Well, dear Protege, I’ve certainly been remiss lately–but then again, so have you 🙂 Life has a habit of getting in the way of our best intentions, but as promised, here is a new blog entry. The title is apt because this will be a reflection upon the last semester; something that I still do even after almost 20 years of teaching. I’ve divided it into “Things I’m Happy About” and “Things I Could Be Happier About”.
“Things I’m Happy About”
1) I’m really happy about the fact that I finalized my assesment and evaluation philosophy and put it into action. You know what I’m talking about, of course–what I like to call “Formative until Level 4”. Allowing my students to use feedback to revise and improve their assignments, no matter how big or small, until they reached level 4, has been one of the best ideas of my career. No more work being tossed into the recycling bin as soon as it’s handed back, no more ignoring the comments, no more complaints about ‘what can I do to improve my mark?’ without even reading what I’d written. Every student had the chance, with every assignment, to revise and revise until he or she was satisfied with the mark, and I was satisfied that the student REALLY understood the task. There was no ‘end of the road’, no ‘sorry, try doing X next time’; they all knew that they could use my feedback to improve their practice. And man, did they ever. I only had one student out of 102 tell me that he was fine with a 68 on an assignment. Whenever I gave anything back, I announced “As always, if your mark is below level 4, then please use the feedback to improve and resubmit if you’d like to.” Talk about happy kids. Did they realize that they were the ones doing all the work? As Damian Cooper says, excellence in education isn’t about lowering standards, it’s about making kids work harder to meet the high expectations we should have of them. Am I a genius? Of course not. Is anyone else doing things like this? Probably. Do I care that some people might think I’m crazy for doing this, and make broad statements about kids needing deadlines, and is it fair to the other kids who got level 4 the first time, and who has the time and etc. etc. Nah. My response is simple: We have differentiated instruction. We should have differentiated assessment.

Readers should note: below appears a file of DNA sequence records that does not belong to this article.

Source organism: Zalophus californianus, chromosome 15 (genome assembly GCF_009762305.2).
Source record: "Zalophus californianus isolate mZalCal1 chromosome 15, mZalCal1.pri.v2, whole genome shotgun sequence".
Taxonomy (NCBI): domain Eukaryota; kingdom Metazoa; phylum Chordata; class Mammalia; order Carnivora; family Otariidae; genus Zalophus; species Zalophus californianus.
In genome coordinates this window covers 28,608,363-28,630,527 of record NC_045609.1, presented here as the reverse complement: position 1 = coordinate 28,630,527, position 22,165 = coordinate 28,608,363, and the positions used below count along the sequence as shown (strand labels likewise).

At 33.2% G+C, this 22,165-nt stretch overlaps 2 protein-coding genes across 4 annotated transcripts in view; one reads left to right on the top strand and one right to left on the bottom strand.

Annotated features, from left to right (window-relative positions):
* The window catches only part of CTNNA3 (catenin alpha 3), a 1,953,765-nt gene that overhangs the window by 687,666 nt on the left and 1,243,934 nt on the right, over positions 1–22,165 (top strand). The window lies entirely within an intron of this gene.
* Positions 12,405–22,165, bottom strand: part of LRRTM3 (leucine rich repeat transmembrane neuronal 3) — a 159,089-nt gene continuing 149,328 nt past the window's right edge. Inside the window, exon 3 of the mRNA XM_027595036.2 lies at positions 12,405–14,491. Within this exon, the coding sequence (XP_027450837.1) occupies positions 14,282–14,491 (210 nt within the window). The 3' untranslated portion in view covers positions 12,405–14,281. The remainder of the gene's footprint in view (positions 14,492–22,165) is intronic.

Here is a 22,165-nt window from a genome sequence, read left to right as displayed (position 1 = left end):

2) I’m really happy that I took on the role of Site Supervisor of International Languages at Forest Heights. Yes, I work 6 days a week now, and I’m pretty exhausted by Saturday night, but the staff and kids are so wonderful, and it’s always kind of crazy and chaotic and funny. I’m learning a lot about how to be a great administrator, and if I EVER get placed as a VP, I’ll have mad skills.
3) I’m really happy that I made excellent use of my prep time this semester. I stayed in my room many days getting caught up on marking. With a lot of effort to avoid distractions, I managed to hardly ever bring marking home, and was able to spend more time a) with family and b) sleeping.
3) I’m really happy that everyone in my family is relatively healthy. I’ve seen a lot of colleagues suffering through family crises of one kind of another this fall and winter, and dealing with a lot of stress in their personal lives in addition to the work stress we all carry. I’m feeling very blessed that none of my loved ones are dealing with more than they should have to handle.
“What I Could Be Happier About”
1) First and foremost, I wish I’d been a better mentor. I feel like, in the last little while, I’ve neglected this part of our relationship. I’m glad that, over exams, we’ve been able to spend some time together, but I hate the thought that I’ve given you short shrift.
2) I need to make a serious effort to appreciate what I have right now, instead of constantly focusing on (and getting stressed out about) what I want tomorrow. I have no control over my own future it seems, and I just have to live with that knowledge rather than constantly feeling like Morissey: “When you say it’s gonna happen now, well when exactly do you mean?” And to follow up with Hamlet, ” If it be now,’tis not to come; if it be not to come, it will be now; if it be not now, yet it will come: the readiness is all”. When it comes, I’ll be ready, but for now, I have a wonderful family, supportive friends, great colleagues, and lovely and lively classes. What more could a department head ask for?